BNC output falls after breakdown

Conrad Mukanganga

OUTPUT at Victoria Falls Stock Exchange listed mining outfit, Bindura Nickel Corporation (BNC), declined by 18% during the nine months ended December 31, 2022 after the breakdown of its underground equipment, the firm said in a trading update.

Delays in the arrival of critical, imported underground mining equipment — following disruptions to global supply chains that began in 2020 — compounded the situation, according to company secretary, Conrad Mukanganga.

The imported equipment was expected to help BNC change its mining strategy.

“Tonnes ore mined decreased by 18% when compared to the corresponding period in the previous year as a result of the Sub-vertical Rock Winder (SVR) breakdown and the delay in the delivery of the underground mining mobile equipment required for the transition from a high grade – low volume to a high volume – low grade mining strategy,” Mukanganga said.

“The delay in the delivery of the equipment was due to disruptions in the global supply chains as a result of the protracted effects of the Covid-19 pandemic and the ongoing geo-political tensions related to the Russo-Ukraine conflict.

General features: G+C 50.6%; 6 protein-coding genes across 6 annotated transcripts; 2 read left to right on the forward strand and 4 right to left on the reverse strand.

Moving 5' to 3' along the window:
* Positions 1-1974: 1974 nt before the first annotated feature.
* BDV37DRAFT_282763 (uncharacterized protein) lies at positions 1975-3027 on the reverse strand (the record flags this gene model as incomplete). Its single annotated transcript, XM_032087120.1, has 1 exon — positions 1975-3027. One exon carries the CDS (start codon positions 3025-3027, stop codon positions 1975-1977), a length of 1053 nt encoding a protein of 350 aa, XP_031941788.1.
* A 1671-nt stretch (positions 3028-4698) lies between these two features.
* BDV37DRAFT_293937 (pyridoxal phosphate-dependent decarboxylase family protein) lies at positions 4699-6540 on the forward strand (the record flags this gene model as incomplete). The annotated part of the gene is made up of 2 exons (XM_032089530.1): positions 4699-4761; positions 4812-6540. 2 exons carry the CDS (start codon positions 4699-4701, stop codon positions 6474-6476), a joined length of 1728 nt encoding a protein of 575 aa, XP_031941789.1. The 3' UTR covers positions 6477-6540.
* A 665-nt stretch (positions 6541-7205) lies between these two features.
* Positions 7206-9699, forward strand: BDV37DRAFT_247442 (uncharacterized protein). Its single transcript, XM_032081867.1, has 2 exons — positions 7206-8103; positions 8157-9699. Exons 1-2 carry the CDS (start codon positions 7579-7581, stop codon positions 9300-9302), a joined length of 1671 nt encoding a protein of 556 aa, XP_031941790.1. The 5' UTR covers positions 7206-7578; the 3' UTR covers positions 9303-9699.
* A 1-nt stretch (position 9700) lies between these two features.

“To date, the company has taken delivery of one production rig in August 2022, one dump truck in September 2022 and four load, haul and dump machines in December 2022.”

He said the volume of milled nickel slowed by 17%, in line with the decrease in the tonnes ore mined, with head grade declining by 28% following a reduction in the footprint of the high grade massives.

Nickel in concentrate declined by 44% compared to the comparable period, due to lower milled tonnage and grade of mined ore, he added.

In October, BNC said it plans to exploit energy minerals in its first major diversification strategy since its  formation in 1966.

The firm, which has been the subject of shareholder changes throughout its six decades in operation, had confined its interests to nickel.

But speaking to businessdigest at the time, managing director Thomas Lusiyano said the plan was to drift into lithium and copper.

He said their strategy was to exploit clean energy minerals although the scope of might extends to other assets.

Other energy minerals currently being exploited or under exploration in Zimbabwe include coal and gas.

“We are delighted to say that with the blessing of our major shareholder Kuvimba Mining House, we are expecting BNC to move from just being a nickel corporation to an energy metals corporation, mining the entire range of renewable or the new energy metals,” Lusiyano said.

“We have taken cognisance of the drive globally to move away from fossil fuels to cleaner sources of energy.

“We are going to be participating in that arena fully (possibly) mining copper and lithium is also coming under BNC.

“We are looking forward to a day in the near future where we will no longer be referring to this company as BNC.

“It will now be Bindura Energy Metals Corporation or something like that.

“We will get guidance from our shareholder on what the name of this revitalised entity is going to be.”


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